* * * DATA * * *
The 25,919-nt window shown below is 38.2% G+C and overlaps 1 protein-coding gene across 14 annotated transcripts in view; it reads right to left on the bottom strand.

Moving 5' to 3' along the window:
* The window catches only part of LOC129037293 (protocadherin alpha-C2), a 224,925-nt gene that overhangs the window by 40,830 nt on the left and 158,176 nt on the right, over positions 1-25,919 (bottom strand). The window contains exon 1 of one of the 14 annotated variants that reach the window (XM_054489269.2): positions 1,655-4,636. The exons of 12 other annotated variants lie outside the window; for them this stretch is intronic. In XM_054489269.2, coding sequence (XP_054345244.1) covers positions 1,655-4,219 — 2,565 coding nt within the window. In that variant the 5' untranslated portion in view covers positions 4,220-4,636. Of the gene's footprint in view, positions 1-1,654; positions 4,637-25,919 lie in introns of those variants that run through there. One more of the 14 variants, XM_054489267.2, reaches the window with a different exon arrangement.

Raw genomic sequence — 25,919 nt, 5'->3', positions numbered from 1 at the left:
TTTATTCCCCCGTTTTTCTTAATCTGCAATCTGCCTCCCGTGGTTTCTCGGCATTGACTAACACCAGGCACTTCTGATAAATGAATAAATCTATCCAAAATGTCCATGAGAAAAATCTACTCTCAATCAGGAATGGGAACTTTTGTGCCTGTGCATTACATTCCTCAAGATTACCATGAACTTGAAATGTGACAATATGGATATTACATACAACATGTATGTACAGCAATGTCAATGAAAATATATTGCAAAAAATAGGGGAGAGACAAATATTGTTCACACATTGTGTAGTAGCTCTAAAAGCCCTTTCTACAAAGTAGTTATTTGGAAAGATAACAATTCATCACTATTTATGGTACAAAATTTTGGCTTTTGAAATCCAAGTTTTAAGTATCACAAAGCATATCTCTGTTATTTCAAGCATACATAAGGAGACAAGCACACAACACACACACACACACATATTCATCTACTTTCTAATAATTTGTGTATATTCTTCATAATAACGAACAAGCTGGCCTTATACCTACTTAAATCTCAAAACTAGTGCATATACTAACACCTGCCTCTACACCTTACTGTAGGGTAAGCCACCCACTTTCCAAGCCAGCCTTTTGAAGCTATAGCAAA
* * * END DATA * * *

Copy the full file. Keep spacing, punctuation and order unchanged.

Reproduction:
The 25,919-nt window shown below is 38.2% G+C and overlaps 1 protein-coding gene across 14 annotated transcripts in view; it reads right to left on the bottom strand.

Moving 5' to 3' along the window:
* The window catches only part of LOC129037293 (protocadherin alpha-C2), a 224,925-nt gene that overhangs the window by 40,830 nt on the left and 158,176 nt on the right, over positions 1-25,919 (bottom strand). The window contains exon 1 of one of the 14 annotated variants that reach the window (XM_054489269.2): positions 1,655-4,636. The exons of 12 other annotated variants lie outside the window; for them this stretch is intronic. In XM_054489269.2, coding sequence (XP_054345244.1) covers positions 1,655-4,219 — 2,565 coding nt within the window. In that variant the 5' untranslated portion in view covers positions 4,220-4,636. Of the gene's footprint in view, positions 1-1,654; positions 4,637-25,919 lie in introns of those variants that run through there. One more of the 14 variants, XM_054489267.2, reaches the window with a different exon arrangement.

Raw genomic sequence — 25,919 nt, 5'->3', positions numbered from 1 at the left:
TTTATTCCCCCGTTTTTCTTAATCTGCAATCTGCCTCCCGTGGTTTCTCGGCATTGACTAACACCAGGCACTTCTGATAAATGAATAAATCTATCCAAAATGTCCATGAGAAAAATCTACTCTCAATCAGGAATGGGAACTTTTGTGCCTGTGCATTACATTCCTCAAGATTACCATGAACTTGAAATGTGACAATATGGATATTACATACAACATGTATGTACAGCAATGTCAATGAAAATATATTGCAAAAAATAGGGGAGAGACAAATATTGTTCACACATTGTGTAGTAGCTCTAAAAGCCCTTTCTACAAAGTAGTTATTTGGAAAGATAACAATTCATCACTATTTATGGTACAAAATTTTGGCTTTTGAAATCCAAGTTTTAAGTATCACAAAGCATATCTCTGTTATTTCAAGCATACATAAGGAGACAAGCACACAACACACACACACACACATATTCATCTACTTTCTAATAATTTGTGTATATTCTTCATAATAACGAACAAGCTGGCCTTATACCTACTTAAATCTCAAAACTAGTGCATATACTAACACCTGCCTCTACACCTTACTGTAGGGTAAGCCACCCACTTTCCAAGCCAGCCTTTTGAAGCTATAGCAAA